Analysis from Dr John Ashcroft on the economic impact of Covid-19
The IMF now sees a brighter outlook for the world economy. The Bank of England is feeling more optimistic about the UK. The Office For Budget Responsibility forecasts real growth of 11% over the next two years. Forecasts for the UK will be revised up. In nominal terms the UK could grow by over 20% over the next three years, underpinning growth for jobs and business in the medium term.
The International Monetary Fund is preparing to raise its forecasts for the global economy in 2021 and 2022. In January, the organisation released its latest Economic Outlook. Growth of 5.5% was expected in the world economy this year, followed by a growth of over 4% in the following year. Thanks to the success of the vaccination programme, the pressures of the pandemic are easing, providing a stimulus to growth. Thanks to the approval of President Biden’s spending plan, the American and world economy will benefit from his $1.9 trillion fiscal boost. In the US forecasts for growth are increasing to over 6%. The Bank of America is forecasting growth of 6.5% this year and 5% next. The BoA has become more convinced, consumers will get out and spend, as the $1,400 dollar stimulus cheques drop through the letterbox.
The Governor is feeling more optimistic…
In the UK, The Governor of the Bank of England is feeling more optimistic about the prospects for the year. The vaccination programme continues at pace. The slowdown in the economy, in the first quarter, is better than expected. Domestic holiday reservations are rising. Consumer confidence is on the rise. Business confidence in manufacturing and construction is particularly high. Asked what sort of recovery the UK could expect, Andrew Bailey said “I am now more positive but with a large dose of caution. We now see upside risks to our January forecast, with some chance the peak in unemployment may be lower than expected.” In January, the Bank were forecasting growth of 5% for the current year. An upward revision seems probable. 6% to 6.5% growth, seems possible.
Economic output fell in January, as lockdown returned to the UK. The month on month comparison was better than expected by many. Better than expected, according to forecasts from the Bank of England. The Bank had been braced for a 4% setback in the quarter as a whole. Commenting on the data, Chancellor Rishi Sunak said “The figures highlight the impact the pandemic continues to have but we have reasons to be hopeful. We have set out a roadmap out of the pandemic, the NHS have vaccinated over 23 million people. My budget set out our three point plan, to protect the livelihoods of the British people.”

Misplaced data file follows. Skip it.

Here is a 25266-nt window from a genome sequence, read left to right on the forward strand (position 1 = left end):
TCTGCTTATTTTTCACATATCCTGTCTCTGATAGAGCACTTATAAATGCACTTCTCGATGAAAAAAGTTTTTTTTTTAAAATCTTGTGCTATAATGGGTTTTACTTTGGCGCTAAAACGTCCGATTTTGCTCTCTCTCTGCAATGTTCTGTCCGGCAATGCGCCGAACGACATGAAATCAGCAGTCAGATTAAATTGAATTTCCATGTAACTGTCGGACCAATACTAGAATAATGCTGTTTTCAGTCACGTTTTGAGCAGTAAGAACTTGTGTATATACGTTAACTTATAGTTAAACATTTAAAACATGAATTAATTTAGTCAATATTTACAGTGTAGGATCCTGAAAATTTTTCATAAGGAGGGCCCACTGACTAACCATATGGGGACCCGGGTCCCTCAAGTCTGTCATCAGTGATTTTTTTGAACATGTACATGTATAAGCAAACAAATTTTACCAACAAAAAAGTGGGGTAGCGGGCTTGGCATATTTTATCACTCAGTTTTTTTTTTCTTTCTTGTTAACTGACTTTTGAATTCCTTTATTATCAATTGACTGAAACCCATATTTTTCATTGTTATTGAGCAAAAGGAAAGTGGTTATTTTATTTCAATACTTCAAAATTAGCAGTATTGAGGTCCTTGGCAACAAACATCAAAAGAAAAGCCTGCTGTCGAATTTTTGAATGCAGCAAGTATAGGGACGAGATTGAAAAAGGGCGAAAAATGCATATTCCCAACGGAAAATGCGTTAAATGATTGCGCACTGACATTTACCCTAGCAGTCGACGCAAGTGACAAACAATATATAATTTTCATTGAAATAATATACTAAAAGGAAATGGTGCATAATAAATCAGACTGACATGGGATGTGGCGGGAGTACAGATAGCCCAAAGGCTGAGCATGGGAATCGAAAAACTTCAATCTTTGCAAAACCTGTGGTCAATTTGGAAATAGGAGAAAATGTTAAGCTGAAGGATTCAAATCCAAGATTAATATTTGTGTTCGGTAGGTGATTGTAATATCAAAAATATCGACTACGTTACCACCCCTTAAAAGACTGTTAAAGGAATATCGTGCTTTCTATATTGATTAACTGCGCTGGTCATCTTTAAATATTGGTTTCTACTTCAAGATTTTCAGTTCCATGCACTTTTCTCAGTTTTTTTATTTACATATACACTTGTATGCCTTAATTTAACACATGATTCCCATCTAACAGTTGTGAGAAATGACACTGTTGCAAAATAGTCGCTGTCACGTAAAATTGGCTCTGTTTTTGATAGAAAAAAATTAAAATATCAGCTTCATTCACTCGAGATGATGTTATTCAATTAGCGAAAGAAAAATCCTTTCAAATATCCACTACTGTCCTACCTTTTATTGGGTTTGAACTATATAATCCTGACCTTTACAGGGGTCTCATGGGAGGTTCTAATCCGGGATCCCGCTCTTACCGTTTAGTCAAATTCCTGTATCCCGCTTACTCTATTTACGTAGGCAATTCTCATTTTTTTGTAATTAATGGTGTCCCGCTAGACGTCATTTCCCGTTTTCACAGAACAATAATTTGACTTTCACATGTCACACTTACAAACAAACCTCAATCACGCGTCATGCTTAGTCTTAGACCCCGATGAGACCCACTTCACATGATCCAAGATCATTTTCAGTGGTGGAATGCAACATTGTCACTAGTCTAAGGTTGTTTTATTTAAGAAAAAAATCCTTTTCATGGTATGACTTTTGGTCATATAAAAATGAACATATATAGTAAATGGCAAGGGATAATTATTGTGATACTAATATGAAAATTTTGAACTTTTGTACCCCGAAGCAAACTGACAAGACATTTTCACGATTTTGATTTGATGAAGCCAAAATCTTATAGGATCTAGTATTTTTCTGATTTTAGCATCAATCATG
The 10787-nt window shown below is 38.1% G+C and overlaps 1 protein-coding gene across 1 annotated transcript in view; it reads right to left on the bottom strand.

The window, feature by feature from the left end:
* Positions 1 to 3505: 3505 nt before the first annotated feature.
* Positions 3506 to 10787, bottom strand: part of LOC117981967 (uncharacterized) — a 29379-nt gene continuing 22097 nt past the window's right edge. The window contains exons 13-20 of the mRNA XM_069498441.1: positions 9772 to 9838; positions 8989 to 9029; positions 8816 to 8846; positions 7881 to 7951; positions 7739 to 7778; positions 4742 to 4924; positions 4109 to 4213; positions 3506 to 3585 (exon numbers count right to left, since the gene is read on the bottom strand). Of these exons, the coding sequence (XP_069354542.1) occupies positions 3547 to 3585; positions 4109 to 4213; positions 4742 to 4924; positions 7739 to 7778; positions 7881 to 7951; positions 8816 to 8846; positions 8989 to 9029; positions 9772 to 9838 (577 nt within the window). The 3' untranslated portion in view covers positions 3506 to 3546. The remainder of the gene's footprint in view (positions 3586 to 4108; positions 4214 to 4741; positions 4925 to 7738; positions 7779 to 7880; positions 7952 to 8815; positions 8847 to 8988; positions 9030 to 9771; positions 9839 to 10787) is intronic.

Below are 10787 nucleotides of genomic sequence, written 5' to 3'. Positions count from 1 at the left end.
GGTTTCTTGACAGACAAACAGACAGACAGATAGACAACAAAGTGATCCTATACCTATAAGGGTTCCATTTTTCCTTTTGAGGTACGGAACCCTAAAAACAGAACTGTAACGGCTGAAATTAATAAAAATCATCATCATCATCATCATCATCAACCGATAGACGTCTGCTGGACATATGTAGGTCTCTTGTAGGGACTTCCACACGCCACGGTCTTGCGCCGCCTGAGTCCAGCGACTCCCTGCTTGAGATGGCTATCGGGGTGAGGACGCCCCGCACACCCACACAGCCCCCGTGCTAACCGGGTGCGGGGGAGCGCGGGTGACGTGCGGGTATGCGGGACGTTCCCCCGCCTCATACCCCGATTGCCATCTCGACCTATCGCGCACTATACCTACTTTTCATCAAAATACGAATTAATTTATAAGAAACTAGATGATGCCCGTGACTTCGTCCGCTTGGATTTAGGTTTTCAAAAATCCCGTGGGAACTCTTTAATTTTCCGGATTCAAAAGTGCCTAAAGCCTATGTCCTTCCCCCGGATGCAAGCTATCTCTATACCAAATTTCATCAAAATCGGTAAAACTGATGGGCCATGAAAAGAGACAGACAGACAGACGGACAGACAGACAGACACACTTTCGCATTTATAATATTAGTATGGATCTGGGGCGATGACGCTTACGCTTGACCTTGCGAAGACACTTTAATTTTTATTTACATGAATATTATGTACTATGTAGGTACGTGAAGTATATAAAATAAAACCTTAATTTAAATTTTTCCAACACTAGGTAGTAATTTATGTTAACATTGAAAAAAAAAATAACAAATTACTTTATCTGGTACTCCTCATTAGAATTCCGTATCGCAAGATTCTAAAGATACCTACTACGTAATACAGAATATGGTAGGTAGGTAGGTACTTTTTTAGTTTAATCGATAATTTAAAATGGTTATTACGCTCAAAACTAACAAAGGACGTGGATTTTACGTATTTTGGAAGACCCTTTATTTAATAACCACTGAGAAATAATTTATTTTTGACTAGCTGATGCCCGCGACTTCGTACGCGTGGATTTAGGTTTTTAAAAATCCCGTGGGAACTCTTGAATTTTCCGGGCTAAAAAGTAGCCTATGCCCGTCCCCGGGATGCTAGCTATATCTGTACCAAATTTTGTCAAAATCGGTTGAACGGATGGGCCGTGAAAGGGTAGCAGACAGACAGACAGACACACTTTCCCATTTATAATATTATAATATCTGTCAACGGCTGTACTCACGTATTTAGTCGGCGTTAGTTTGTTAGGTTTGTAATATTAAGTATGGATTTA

Boris Johnson’s timetable for recovery suggests the hospitality sector could be in full recovery mode from the end of June. According to Andy Haldane, Chief Economist at the Bank of England. The UK economy is like “a coiled spring”, set to release lots of financial energy.“Consumer confidence will surge back, the economy will be firing on all cylinders. Success with the vaccination programme and the easing of lockdown will assist the process,” he said. British households have amassed an astonishing £150 billion of cash apparently. They will be ready to return to the restaurants and book a much needed holiday. They may even take a trip to the cinema.
Unemployment actually fell in February to 5%, a modest improvement in the jobs market. Latest data from HMRC confirms that 4.7 million were on furlough at the end of February. Over one million of which, were in the accommodation and food sector. The number of workers furloughed is expected to drop rapidly in the second quarter. In September last year, the total number had dropped to 2.5 million as growth returned. A big bounce back is expected in the leisure sector as pubs, restaurants and hotels reopen for business. According to the latest IHS Markit/CIPS data, business activity across the UK increased in March. The rate of expansion was the fastest for months. The expansion was fuelled by a rise in new orders, attributed to a bounce back ahead of easing lockdown measures. Stronger consumer confidence and a surge in demand for residential property services also featured. Business expectations for growth surged to the highest since comparable data were first available in 2012. Employment rose for the first time since the pandemic struck, as firms expanded capacity to meet demand.
Shops are due to re-open on 12 April. The Chancellor is urging people to “get out there and spend”. “Go have fun and spend money”. Rishi Sunak said, people should “do their bit” by spending savings they had built up during the lockdown …socially distanced of course.
Dr John Ashcroft specialises in economics, strategy and financial markets. He is author of The Saturday Economist, great updates every week on the UK and World Economy. The Saturday Economist Live is now available as a podcast and on Zoom. “Fast Moving, Content Rich and Fun.” Find out more… www.thesaturdayeconomist.com